He Loves Me, He Loves Me Not (French)

Among the many perverse pleasures in “He Loves Me, He Loves Me Not” is that the central character, an obsessive, dangerous stalker, is played by Amelie.

Yes, it is Audrey Tautou, that wide-eyed French pixie who made the whole world fall in love in “Amelie,” still as adorable and high-spirited as ever, except this time she may be responsible for a murder. Huzzah!

Laetitia Colombani’s psychological thriller makes ample use of Tautou’s “Amelie” notoriety, frequently putting her in situations that bear superficial resemblance to her activities in that film, activities like buying flowers and riding a bicycle. But the film has tricks up its sleeve beside the gimmickry. This is a film about the subjective nature of truth, and the inherent unreliability of a story told from only one point of view. And seldom has a film had so much fun with those themes.

Angelique (Tautou), a promising young art student, is housesitting for a few weeks while trying to prepare work for a show. She is preoccupied, however, with her infatuation for Loic (Samuel Le Bihan), a cardiologist with whom we get the impression she had a brief affair, perhaps only a one-night stand. He is supposed to leave his wife for her. On his birthday, he stands her up. The darkness begins. Later, he stands her up again. The darkness continues. Angelique is not to be trifled with.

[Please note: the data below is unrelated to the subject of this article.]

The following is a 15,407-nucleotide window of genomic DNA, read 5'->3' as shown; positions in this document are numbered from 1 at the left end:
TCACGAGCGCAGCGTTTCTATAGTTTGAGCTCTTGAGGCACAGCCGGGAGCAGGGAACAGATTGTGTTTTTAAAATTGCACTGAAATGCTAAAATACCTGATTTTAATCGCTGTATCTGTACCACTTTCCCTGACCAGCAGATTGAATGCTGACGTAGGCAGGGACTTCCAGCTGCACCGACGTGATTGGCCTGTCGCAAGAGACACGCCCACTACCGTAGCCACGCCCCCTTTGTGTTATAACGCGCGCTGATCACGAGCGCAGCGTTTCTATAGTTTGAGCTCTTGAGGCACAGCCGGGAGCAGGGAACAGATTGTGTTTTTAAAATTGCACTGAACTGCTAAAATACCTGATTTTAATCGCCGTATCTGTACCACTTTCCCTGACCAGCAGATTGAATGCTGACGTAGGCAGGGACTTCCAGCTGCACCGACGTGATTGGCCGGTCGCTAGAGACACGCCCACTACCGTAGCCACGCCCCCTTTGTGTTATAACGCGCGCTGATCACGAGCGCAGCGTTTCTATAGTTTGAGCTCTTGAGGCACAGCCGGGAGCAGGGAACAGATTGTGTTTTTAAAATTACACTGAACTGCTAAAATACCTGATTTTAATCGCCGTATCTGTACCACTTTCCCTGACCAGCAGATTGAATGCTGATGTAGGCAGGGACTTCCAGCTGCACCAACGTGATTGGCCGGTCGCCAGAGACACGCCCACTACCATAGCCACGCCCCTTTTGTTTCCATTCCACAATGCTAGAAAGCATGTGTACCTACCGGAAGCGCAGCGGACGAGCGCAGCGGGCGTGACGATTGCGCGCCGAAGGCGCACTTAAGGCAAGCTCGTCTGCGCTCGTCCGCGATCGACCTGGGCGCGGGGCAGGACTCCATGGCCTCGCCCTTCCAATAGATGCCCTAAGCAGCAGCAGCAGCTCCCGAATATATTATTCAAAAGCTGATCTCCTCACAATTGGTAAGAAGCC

Just when the film appears to be nothing more than “Fatal Attraction” in French, it pulls a switch: Forty minutes in, it rewinds back to the beginning and shows us everything again, this time from Loic’s point of view. Events that were puzzling at first now make sense, given the proper context. Everyone’s behavior makes more sense.

The film ingeniously uncovers all its secrets, leading up to a gleefully wicked conclusion. You see it coming a mile away, but no other resolution would be acceptable: Sometimes, the best way to end an utterly unpredictable film is with something just obvious enough to be satisfying. Here’s a clever, devilishly entertaining film with an inquisitive eye for human nature and a sly hand at storytelling.

A- (1 hr., 34 min.; French with English subtitles; PG-13, some mild profanity, brief violence.)